Nebraska Department of Education gives $2 million to deliver early childhood books statewide

Oct. 30, 2023, 4 p.m. ·

NDE Commissioner Maher Reading to a Class
Nebraska Department of Education Commissioner Brian Maher reads to a classroom at Educare Indian Hill in Omaha. The department announced a $2 million commitment to Nebraska Growing Readers, which is a program sending books to early childhood centers across the state. (Photo by Jolie Peal, Nebraska Public Media News)

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The Nebraska Department of Education announced a $2 million commitment to Nebraska Growing Readers, which will distribute books to early childhood centers across the state.

Mary Jo Pankoke is the CEO of the Nebraska Children and Families Foundation which is partnering with the state. She said one of the goals of the program is to address book deserts. The book distribution began at Educare Indian Hill in Omaha, and will expand to 18 other sites statewide.

“It is our understanding that this will be one of the largest book distributions ever in Nebraska, and possibly the entire country,” Pankoke said.

Unite for Literacy is a book provider, and they are working with the state to provide nonfiction books. The books can be distributed through providers like Educare Indian Hill or families can directly order the books.

Josh Cramer, executive vice president at the Nebraska Children and Families Foundation, said they hope to get 100 books per year to each family to combat the book deserts across Nebraska.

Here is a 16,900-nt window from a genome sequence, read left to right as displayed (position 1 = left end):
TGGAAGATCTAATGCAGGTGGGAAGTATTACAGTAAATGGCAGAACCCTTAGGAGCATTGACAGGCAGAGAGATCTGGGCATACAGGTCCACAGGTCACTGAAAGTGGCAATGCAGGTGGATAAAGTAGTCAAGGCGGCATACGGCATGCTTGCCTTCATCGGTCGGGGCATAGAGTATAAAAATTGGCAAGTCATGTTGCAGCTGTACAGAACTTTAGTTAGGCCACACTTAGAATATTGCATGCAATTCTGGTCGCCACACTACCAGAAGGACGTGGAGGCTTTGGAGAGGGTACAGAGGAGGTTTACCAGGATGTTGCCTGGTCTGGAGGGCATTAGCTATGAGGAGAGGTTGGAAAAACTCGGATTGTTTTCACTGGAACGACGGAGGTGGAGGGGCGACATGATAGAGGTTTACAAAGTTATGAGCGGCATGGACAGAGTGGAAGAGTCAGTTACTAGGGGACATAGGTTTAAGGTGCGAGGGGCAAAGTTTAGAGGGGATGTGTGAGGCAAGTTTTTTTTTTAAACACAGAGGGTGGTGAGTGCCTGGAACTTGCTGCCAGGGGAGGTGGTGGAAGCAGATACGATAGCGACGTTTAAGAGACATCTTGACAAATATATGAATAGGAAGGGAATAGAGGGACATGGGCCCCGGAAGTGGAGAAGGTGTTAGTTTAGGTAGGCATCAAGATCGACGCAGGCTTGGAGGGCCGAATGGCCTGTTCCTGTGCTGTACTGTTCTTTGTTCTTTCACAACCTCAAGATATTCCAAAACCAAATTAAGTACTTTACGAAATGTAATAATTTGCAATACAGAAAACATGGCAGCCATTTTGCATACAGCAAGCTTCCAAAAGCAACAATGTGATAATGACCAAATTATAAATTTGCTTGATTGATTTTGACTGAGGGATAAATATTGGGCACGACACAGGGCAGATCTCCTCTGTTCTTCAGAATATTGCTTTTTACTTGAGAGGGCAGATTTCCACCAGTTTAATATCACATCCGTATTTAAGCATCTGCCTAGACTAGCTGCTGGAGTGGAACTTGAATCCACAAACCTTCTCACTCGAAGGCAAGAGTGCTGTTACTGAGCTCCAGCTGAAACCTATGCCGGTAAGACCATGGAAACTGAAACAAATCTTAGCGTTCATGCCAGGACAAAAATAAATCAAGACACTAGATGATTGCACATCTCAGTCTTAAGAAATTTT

“That's one of the most important parts of this project is actually not having this be symbolic, but trying to get as close as we can to about 100 books per family per year, because that's a turning point in the research in terms of creating a lifelong habit of reading,” Cramer said.

The program chose the first 18 sites from data on book deserts in the state and from volunteers. According to Cramer, Educare Indian Hill in Omaha is the first site to receive books because of their focus on early literacy.

“The values of the Educare concept is to bring children and families together to read,” Cramer said. “We thought this was a wonderful place to start.”

As part of the launch, Nebraska Department of Education Commissioner Brian Maher, Nebraska’s First Lady Suzanne Pillen and Pankoke visited a classroom at Educare Indian Hill. Maher read a book from the new program teaching words like “among” and “across” to the eight students in the class.